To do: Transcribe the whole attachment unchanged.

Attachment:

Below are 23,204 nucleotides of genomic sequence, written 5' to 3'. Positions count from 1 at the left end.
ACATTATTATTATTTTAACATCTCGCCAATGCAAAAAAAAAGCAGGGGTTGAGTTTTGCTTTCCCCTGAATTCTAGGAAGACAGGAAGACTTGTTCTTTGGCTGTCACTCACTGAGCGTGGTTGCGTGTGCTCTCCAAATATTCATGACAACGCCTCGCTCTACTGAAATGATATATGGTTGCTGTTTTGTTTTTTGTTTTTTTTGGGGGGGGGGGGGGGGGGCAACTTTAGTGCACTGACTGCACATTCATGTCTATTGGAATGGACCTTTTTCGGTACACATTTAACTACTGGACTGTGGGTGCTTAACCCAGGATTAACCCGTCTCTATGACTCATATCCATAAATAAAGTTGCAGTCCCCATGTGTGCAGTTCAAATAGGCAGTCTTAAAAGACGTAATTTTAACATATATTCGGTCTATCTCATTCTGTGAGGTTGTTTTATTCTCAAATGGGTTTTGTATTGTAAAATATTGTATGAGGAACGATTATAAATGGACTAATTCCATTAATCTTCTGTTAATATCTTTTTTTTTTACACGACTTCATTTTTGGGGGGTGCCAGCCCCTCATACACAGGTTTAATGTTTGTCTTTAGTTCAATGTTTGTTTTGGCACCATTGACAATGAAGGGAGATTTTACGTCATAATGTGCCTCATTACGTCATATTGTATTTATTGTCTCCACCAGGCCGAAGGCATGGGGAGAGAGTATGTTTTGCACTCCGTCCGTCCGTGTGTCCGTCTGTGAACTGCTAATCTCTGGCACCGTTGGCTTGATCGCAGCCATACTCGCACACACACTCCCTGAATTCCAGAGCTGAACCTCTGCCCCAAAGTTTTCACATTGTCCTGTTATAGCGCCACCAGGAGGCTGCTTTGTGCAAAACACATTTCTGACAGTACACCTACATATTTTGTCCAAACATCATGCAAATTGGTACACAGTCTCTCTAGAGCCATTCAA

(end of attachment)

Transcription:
Below are 23,204 nucleotides of genomic sequence, written 5' to 3'. Positions count from 1 at the left end.
ACATTATTATTATTTTAACATCTCGCCAATGCAAAAAAAAAGCAGGGGTTGAGTTTTGCTTTCCCCTGAATTCTAGGAAGACAGGAAGACTTGTTCTTTGGCTGTCACTCACTGAGCGTGGTTGCGTGTGCTCTCCAAATATTCATGACAACGCCTCGCTCTACTGAAATGATATATGGTTGCTGTTTTGTTTTTTGTTTTTTTTGGGGGGGGGGGGGGGGGGCAACTTTAGTGCACTGACTGCACATTCATGTCTATTGGAATGGACCTTTTTCGGTACACATTTAACTACTGGACTGTGGGTGCTTAACCCAGGATTAACCCGTCTCTATGACTCATATCCATAAATAAAGTTGCAGTCCCCATGTGTGCAGTTCAAATAGGCAGTCTTAAAAGACGTAATTTTAACATATATTCGGTCTATCTCATTCTGTGAGGTTGTTTTATTCTCAAATGGGTTTTGTATTGTAAAATATTGTATGAGGAACGATTATAAATGGACTAATTCCATTAATCTTCTGTTAATATCTTTTTTTTTTACACGACTTCATTTTTGGGGGGTGCCAGCCCCTCATACACAGGTTTAATGTTTGTCTTTAGTTCAATGTTTGTTTTGGCACCATTGACAATGAAGGGAGATTTTACGTCATAATGTGCCTCATTACGTCATATTGTATTTATTGTCTCCACCAGGCCGAAGGCATGGGGAGAGAGTATGTTTTGCACTCCGTCCGTCCGTGTGTCCGTCTGTGAACTGCTAATCTCTGGCACCGTTGGCTTGATCGCAGCCATACTCGCACACACACTCCCTGAATTCCAGAGCTGAACCTCTGCCCCAAAGTTTTCACATTGTCCTGTTATAGCGCCACCAGGAGGCTGCTTTGTGCAAAACACATTTCTGACAGTACACCTACATATTTTGTCCAAACATCATGCAAATTGGTACACAGTCTCTCTAGAGCCATTCAA